And yet, I sense the need for many of my students to explore the depths of their creativity. And I realize that, with our ever-increasing reliance on technology, many crafts are becoming lost arts. This is why the “Maker Movement” has started to become so popular. It’s why my students embraced the Global Cardboard Challenge so enthusiastically last year (and I have even bigger plans for this year!). And, it’s why I decided to offer an online class this summer for my students that is all about being off-line and creating. (5 other awesome teachers are offering courses as well – more about that in a future post!)
Since I am, by no means, an expert at making anything but blog posts, I realized that I would need some help if I was going to pull this off. So, I enlisted the help of some people who actually know what they are doing. How did I find them? On Twitter, of course. Joey Hudy is the famous marshmallow cannon maker - now working at Intel. Michael Medvinsky is an awesome middle school music teacher who integrates technology and making into his classes on a regular basis. And Sylvia Todd is the amazing talent behind Sylvia’s Super Awesome Maker Show (and has a book coming out this summer!)
I want to introduce you to the youngest “teacher” of our class this summer. His name is Braeden. If you follow @rafranzdavis on Twitter, then you know her nephew, Braeden. Rafranz is a must-follow for all of the resources and insights about education that she shares. But, I was immediately captivated by the pictures she would tweet of Braeden’s creations. You see, Braeden is developing the skill of making puppets. We’re not talking sock puppets or putting a drawing on a popsicle stick. We’re talking Henson-type creations. You can view some of the amazing puppets he has made on his YouTube channel.
Braeden will be giving tips during one of our “Theme Park” weeks on making a mascot. He will, through Edmodo, respond to questions from the participants and give advice. At the end of the week, he will choose a “winner” from the individual and family categories. I am so glad he (and his aunt) agreed to help out – especially after I saw the video below. This young man knows what he is talking about, and will definitely be able to offer a lot more guidance than I could ever hope to contribute.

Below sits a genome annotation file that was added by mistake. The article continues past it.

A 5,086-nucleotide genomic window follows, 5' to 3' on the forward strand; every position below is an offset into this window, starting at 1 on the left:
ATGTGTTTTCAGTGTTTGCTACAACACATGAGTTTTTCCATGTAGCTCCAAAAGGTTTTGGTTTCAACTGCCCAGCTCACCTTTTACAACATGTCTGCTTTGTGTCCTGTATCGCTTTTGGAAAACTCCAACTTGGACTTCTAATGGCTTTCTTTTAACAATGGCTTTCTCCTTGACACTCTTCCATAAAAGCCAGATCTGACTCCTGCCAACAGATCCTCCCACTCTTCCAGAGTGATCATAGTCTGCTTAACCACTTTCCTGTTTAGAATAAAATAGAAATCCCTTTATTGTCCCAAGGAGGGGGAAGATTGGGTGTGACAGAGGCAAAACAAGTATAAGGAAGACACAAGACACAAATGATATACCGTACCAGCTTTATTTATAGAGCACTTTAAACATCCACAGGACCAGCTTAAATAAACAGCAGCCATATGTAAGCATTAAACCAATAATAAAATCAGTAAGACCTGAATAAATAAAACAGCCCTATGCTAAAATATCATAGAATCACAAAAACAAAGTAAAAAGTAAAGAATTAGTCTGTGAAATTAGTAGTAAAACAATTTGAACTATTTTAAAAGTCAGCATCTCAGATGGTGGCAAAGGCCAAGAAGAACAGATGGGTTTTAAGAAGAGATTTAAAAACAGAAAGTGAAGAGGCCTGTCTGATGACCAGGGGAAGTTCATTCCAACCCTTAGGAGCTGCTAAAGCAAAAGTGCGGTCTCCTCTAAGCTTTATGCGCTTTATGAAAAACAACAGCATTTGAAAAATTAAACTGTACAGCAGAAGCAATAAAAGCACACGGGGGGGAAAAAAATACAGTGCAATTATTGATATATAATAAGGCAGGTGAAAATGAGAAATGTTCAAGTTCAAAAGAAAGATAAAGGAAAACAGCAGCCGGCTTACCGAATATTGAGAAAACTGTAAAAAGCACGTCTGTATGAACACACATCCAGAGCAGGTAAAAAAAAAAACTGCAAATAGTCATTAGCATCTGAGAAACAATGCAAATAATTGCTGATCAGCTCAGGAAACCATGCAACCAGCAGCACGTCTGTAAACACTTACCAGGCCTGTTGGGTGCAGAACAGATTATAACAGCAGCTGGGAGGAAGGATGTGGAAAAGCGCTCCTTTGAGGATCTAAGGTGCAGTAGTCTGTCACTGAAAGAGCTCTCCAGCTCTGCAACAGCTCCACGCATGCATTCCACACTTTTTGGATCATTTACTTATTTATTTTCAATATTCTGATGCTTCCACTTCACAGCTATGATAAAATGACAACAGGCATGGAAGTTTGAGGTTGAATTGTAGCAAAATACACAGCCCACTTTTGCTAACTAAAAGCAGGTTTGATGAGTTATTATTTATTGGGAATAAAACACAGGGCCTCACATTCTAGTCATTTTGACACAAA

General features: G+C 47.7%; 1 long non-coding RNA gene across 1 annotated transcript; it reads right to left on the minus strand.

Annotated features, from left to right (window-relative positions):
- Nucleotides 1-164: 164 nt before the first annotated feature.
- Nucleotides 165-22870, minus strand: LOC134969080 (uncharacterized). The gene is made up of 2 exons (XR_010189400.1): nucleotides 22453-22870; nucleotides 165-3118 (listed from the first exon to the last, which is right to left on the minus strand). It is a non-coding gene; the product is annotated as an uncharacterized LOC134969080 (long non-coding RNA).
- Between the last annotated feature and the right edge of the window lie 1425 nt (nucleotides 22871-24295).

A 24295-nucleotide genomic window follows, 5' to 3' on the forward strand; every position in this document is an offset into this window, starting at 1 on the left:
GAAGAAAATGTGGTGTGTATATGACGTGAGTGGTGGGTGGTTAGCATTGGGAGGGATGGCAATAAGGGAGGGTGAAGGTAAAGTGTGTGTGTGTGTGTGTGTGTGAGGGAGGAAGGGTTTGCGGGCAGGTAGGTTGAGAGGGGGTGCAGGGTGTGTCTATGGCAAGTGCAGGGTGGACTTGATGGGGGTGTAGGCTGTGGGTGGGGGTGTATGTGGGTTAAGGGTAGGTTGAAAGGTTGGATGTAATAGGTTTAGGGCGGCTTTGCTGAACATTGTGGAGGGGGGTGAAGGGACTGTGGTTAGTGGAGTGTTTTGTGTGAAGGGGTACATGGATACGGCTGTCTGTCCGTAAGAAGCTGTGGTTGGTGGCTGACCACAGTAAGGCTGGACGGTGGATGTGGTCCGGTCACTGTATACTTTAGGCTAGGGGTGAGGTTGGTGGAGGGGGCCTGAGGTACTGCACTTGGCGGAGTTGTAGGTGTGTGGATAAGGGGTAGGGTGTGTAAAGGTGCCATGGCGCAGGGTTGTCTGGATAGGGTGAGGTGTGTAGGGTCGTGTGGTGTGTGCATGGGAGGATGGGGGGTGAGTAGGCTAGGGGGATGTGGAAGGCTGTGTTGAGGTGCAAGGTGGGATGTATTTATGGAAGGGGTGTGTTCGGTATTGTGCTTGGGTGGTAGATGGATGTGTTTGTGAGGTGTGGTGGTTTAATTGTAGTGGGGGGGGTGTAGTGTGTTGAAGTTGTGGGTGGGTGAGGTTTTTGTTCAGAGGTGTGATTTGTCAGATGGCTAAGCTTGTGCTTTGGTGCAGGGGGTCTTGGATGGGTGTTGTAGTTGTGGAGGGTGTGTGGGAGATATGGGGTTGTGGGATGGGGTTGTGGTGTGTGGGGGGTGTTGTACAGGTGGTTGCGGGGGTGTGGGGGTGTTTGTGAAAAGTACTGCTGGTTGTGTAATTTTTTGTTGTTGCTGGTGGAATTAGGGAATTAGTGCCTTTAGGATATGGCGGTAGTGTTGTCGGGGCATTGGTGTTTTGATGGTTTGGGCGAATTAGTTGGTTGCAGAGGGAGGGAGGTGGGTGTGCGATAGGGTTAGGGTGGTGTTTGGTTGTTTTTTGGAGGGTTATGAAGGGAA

Braeden obviously receives incredible support from his family, especially his aunt, who all encourage him to continue in his endeavors. He is well on his way to becoming a professional puppeteer. And these are obviously not skills he has learned in school.
If you have, in any way, observed the Rainbow Loom craze that has swept the nation, then you know that young people really want to make things. What’s exciting is when they stop following instructions, and start venturing out on their own. That is what we, as adults, should galvanize them to do.
So, if you are a teacher or a parent, and you have any influence over someone who is about to have two months of freedom to do just about anything they want to do, be sure to give them this message from Joey Hudy, “Don’t be bored. Make something.”
Here is a link to my “Make” Pinterest Board in case you need some inspiration.